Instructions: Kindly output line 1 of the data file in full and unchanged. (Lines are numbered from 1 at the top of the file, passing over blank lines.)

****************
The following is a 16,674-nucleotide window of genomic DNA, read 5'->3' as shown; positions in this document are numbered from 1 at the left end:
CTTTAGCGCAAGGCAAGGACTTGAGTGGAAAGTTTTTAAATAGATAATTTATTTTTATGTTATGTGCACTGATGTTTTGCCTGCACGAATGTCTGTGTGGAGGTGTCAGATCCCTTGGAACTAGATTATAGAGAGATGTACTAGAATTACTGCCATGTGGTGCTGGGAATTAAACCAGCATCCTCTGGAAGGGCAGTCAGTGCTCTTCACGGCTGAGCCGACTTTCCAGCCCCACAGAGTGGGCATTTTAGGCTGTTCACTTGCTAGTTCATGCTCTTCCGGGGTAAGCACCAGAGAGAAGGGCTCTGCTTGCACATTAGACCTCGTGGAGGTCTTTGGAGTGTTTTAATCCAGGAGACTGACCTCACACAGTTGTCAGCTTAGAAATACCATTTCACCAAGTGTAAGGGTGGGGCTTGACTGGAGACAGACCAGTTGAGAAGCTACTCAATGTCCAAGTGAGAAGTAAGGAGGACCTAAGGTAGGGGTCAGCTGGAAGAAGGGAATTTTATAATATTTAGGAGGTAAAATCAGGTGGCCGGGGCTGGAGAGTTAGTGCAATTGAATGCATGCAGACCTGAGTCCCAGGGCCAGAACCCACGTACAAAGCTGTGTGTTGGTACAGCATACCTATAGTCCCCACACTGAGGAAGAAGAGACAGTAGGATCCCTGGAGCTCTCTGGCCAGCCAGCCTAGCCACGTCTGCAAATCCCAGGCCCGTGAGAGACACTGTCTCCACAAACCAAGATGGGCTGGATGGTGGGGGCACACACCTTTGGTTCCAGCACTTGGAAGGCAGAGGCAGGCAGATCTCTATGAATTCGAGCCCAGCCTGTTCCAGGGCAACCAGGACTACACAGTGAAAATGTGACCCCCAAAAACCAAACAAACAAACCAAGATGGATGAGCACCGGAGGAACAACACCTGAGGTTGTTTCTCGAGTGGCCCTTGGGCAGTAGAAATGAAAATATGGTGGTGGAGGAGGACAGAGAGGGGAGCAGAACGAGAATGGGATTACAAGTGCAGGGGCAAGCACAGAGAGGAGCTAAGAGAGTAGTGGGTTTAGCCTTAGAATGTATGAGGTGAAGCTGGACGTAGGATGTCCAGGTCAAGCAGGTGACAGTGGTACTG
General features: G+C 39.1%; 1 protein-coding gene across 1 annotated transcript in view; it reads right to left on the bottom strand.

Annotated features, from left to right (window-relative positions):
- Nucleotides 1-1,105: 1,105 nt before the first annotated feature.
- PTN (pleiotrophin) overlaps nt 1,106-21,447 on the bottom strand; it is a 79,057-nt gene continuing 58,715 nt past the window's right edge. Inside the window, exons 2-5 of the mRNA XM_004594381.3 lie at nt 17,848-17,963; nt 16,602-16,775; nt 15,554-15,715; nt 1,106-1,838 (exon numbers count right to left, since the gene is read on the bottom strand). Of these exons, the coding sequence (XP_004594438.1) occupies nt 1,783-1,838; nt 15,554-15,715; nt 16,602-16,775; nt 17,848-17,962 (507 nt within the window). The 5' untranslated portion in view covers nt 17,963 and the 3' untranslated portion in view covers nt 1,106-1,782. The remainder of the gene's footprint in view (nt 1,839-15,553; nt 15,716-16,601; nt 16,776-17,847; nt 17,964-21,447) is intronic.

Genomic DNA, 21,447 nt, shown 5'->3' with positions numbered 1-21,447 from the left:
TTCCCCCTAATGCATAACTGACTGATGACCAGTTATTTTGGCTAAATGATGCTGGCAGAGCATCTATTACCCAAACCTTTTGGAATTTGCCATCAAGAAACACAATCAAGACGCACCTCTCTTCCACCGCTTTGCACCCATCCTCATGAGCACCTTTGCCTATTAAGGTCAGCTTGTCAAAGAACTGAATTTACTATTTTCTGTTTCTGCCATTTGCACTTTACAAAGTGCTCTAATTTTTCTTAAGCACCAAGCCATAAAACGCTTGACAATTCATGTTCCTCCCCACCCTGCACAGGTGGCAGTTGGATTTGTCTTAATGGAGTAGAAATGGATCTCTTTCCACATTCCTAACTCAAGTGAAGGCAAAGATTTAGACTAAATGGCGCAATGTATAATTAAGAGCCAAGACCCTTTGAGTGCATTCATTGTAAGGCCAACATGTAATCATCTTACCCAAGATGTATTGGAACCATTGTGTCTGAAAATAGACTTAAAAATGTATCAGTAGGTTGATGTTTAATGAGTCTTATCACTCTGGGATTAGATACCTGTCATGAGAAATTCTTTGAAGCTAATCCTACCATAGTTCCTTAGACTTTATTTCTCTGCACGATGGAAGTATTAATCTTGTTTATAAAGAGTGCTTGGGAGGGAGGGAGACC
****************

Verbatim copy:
The following is a 16,674-nucleotide window of genomic DNA, read 5'->3' as shown; positions in this document are numbered from 1 at the left end: